19 September 2011

Deus Ex: Human Revolution & Rule 34 - Progress, Law, Science Fiction

Over the past few weeks I have had the pleasure of completing both the new Deus Ex: Human Revolution, by Square Enix/Eidos: Montreal, and Rule 34, by Charles Stross. I can say unequivocally that both of these new releases were very good storytelling laid over very old plots, and as such they add to Science Fiction incrementally, but they do not open any new doors. They do, however, prompt us to look at the implications of a relationship between SF and an equally venerable subgenre of Mystery - the Police Procedural. What comes next involves spoilers. (TL;DR at the bottom as well)
The story of Deus Ex brings us to the early years of this century - just a little down the road. The world's geopolitical realities are entering a state of flux due to the financial breakdown of first-world nations, the rise of countries like China, the increasing power of multinational corporations, and the rapid pace of technological advances. Your main character, Adam Jensen, is a stock ex-cop type working for Sarif Industries, one of the world's most powerful biotech companies. This company is in the business of making "augmentations" - technological implants for humans that increase physical, sensory, and mental abilities at the cost of replacing the limbs/organs/nerves they are modeled on. When your girlfriend, the most brilliant scientist in the company, is kidnapped by a rival organization, you are recreated Six Million Dollar Man-style and tasked with solving the mystery of why she was taken. This you do, sneaking, hacking, blasting, and persuading your way through all obstacles to the revelation of one global conspiracy transfixed by the pettier aims of the corporations and twisted geniuses that fused their conflicting goals to its standard until the time was right to throw their respective wrenches in the gears.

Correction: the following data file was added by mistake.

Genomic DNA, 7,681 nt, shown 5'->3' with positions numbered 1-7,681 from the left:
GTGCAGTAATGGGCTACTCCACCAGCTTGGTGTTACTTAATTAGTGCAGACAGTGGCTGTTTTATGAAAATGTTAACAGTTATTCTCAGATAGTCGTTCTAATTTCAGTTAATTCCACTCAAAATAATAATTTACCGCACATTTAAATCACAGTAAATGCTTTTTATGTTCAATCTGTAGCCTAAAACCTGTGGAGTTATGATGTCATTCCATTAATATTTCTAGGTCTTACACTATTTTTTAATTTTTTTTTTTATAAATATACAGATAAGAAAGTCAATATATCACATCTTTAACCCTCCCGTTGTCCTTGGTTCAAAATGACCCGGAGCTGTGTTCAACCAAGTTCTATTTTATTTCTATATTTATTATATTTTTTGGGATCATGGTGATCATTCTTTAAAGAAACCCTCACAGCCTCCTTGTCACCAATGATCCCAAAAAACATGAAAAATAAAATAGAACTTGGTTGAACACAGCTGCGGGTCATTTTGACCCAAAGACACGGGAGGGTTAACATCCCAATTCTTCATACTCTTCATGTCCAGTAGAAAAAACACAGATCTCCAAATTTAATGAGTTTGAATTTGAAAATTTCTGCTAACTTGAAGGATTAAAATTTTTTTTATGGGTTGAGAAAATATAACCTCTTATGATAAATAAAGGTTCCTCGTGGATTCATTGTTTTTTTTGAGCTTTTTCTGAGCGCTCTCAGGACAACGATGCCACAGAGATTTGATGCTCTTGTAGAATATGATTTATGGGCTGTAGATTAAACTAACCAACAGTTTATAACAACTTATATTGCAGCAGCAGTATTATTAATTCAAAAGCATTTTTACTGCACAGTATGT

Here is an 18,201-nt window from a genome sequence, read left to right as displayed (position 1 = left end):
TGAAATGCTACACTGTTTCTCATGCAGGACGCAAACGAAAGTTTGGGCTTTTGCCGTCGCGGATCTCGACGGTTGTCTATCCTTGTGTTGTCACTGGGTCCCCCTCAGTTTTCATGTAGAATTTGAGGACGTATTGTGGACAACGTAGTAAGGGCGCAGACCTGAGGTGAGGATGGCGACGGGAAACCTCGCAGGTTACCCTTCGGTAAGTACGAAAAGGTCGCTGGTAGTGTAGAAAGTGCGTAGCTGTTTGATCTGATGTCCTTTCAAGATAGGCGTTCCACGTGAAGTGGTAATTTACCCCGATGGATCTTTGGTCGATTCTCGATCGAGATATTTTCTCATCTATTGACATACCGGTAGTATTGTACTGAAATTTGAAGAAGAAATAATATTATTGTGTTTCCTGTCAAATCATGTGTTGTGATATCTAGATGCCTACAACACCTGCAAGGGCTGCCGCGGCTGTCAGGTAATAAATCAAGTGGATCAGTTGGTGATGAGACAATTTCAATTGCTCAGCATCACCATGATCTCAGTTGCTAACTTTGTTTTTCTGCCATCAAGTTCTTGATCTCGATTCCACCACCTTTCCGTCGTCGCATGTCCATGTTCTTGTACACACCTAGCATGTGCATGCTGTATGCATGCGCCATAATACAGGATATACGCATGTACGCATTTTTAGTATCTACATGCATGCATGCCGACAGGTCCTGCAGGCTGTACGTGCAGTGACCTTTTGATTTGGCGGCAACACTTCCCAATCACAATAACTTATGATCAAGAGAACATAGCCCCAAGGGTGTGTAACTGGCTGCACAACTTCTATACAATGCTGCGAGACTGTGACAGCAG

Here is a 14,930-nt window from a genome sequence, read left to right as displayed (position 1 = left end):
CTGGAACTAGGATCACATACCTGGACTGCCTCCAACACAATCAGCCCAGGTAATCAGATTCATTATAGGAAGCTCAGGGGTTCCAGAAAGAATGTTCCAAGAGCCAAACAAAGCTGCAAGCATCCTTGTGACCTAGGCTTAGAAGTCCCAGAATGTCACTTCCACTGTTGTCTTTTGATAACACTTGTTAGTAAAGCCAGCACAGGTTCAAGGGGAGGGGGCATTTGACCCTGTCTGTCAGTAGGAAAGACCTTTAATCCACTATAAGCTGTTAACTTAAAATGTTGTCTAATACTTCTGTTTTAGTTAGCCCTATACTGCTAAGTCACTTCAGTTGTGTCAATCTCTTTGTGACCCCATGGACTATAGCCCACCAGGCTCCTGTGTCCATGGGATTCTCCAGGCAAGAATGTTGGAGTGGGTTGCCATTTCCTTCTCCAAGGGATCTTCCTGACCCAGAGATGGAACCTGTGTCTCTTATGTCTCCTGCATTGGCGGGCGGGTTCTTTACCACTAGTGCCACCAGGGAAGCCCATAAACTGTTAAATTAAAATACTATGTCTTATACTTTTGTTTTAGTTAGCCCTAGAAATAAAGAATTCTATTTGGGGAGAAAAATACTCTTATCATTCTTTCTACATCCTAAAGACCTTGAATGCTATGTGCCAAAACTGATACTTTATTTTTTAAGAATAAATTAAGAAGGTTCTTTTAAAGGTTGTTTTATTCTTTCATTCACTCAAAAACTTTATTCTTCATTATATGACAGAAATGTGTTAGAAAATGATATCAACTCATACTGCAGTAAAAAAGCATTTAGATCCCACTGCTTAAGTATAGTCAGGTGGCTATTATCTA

There are two important points to make about this: 

1. The game assumes the plot of a Police Procedural - the point of gameplay is to accomplish all the technical feats of the Procedure in order to solve the mystery, the perpetrators of which are more or less known at the outset (but not their motives). See Law & Order, CSI, Fringe, or a dozen other recent television shows for a recap of this genre's modern popularity. These modern Police Procedurals require the protagonist(s) to use advanced technologies to solve their mysteries.